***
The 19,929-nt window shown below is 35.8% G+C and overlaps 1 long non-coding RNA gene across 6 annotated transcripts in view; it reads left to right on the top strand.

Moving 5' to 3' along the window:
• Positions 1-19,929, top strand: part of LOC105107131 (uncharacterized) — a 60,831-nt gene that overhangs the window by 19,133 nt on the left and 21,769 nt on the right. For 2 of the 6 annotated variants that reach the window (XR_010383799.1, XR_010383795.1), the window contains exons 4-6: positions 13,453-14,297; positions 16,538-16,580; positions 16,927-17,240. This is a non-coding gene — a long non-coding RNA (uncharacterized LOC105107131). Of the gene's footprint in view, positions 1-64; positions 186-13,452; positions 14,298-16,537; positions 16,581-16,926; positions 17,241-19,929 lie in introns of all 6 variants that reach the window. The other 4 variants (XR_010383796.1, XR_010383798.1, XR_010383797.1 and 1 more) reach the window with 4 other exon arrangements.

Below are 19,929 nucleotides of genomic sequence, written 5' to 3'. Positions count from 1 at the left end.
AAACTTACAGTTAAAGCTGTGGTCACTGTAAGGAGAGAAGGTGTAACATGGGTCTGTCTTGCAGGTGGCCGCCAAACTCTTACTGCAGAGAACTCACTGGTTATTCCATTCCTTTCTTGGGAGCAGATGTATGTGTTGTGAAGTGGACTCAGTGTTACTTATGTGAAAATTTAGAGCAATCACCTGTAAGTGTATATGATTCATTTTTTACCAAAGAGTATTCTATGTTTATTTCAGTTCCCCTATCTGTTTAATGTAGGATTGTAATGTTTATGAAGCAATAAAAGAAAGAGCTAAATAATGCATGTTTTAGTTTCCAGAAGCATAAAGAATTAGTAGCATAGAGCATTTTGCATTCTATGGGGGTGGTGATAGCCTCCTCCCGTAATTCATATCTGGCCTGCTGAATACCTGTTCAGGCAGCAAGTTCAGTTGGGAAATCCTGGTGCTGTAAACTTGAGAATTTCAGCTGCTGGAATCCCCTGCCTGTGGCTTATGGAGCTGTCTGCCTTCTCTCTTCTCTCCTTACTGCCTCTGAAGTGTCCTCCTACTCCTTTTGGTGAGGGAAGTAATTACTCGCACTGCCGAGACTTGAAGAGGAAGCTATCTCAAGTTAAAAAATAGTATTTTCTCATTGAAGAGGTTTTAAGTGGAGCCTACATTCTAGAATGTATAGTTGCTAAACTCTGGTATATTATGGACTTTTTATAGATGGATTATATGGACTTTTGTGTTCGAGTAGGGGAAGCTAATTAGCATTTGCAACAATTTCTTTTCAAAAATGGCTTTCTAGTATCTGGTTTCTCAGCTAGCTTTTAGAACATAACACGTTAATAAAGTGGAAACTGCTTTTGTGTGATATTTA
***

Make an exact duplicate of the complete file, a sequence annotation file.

The 19,929-nt window shown below is 35.8% G+C and overlaps 1 long non-coding RNA gene across 6 annotated transcripts in view; it reads left to right on the top strand.

Moving 5' to 3' along the window:
• Positions 1-19,929, top strand: part of LOC105107131 (uncharacterized) — a 60,831-nt gene that overhangs the window by 19,133 nt on the left and 21,769 nt on the right. For 2 of the 6 annotated variants that reach the window (XR_010383799.1, XR_010383795.1), the window contains exons 4-6: positions 13,453-14,297; positions 16,538-16,580; positions 16,927-17,240. This is a non-coding gene — a long non-coding RNA (uncharacterized LOC105107131). Of the gene's footprint in view, positions 1-64; positions 186-13,452; positions 14,298-16,537; positions 16,581-16,926; positions 17,241-19,929 lie in introns of all 6 variants that reach the window. The other 4 variants (XR_010383796.1, XR_010383798.1, XR_010383797.1 and 1 more) reach the window with 4 other exon arrangements.

Below are 19,929 nucleotides of genomic sequence, written 5' to 3'. Positions count from 1 at the left end.
AAACTTACAGTTAAAGCTGTGGTCACTGTAAGGAGAGAAGGTGTAACATGGGTCTGTCTTGCAGGTGGCCGCCAAACTCTTACTGCAGAGAACTCACTGGTTATTCCATTCCTTTCTTGGGAGCAGATGTATGTGTTGTGAAGTGGACTCAGTGTTACTTATGTGAAAATTTAGAGCAATCACCTGTAAGTGTATATGATTCATTTTTTACCAAAGAGTATTCTATGTTTATTTCAGTTCCCCTATCTGTTTAATGTAGGATTGTAATGTTTATGAAGCAATAAAAGAAAGAGCTAAATAATGCATGTTTTAGTTTCCAGAAGCATAAAGAATTAGTAGCATAGAGCATTTTGCATTCTATGGGGGTGGTGATAGCCTCCTCCCGTAATTCATATCTGGCCTGCTGAATACCTGTTCAGGCAGCAAGTTCAGTTGGGAAATCCTGGTGCTGTAAACTTGAGAATTTCAGCTGCTGGAATCCCCTGCCTGTGGCTTATGGAGCTGTCTGCCTTCTCTCTTCTCTCCTTACTGCCTCTGAAGTGTCCTCCTACTCCTTTTGGTGAGGGAAGTAATTACTCGCACTGCCGAGACTTGAAGAGGAAGCTATCTCAAGTTAAAAAATAGTATTTTCTCATTGAAGAGGTTTTAAGTGGAGCCTACATTCTAGAATGTATAGTTGCTAAACTCTGGTATATTATGGACTTTTTATAGATGGATTATATGGACTTTTGTGTTCGAGTAGGGGAAGCTAATTAGCATTTGCAACAATTTCTTTTCAAAAATGGCTTTCTAGTATCTGGTTTCTCAGCTAGCTTTTAGAACATAACACGTTAATAAAGTGGAAACTGCTTTTGTGTGATATTTA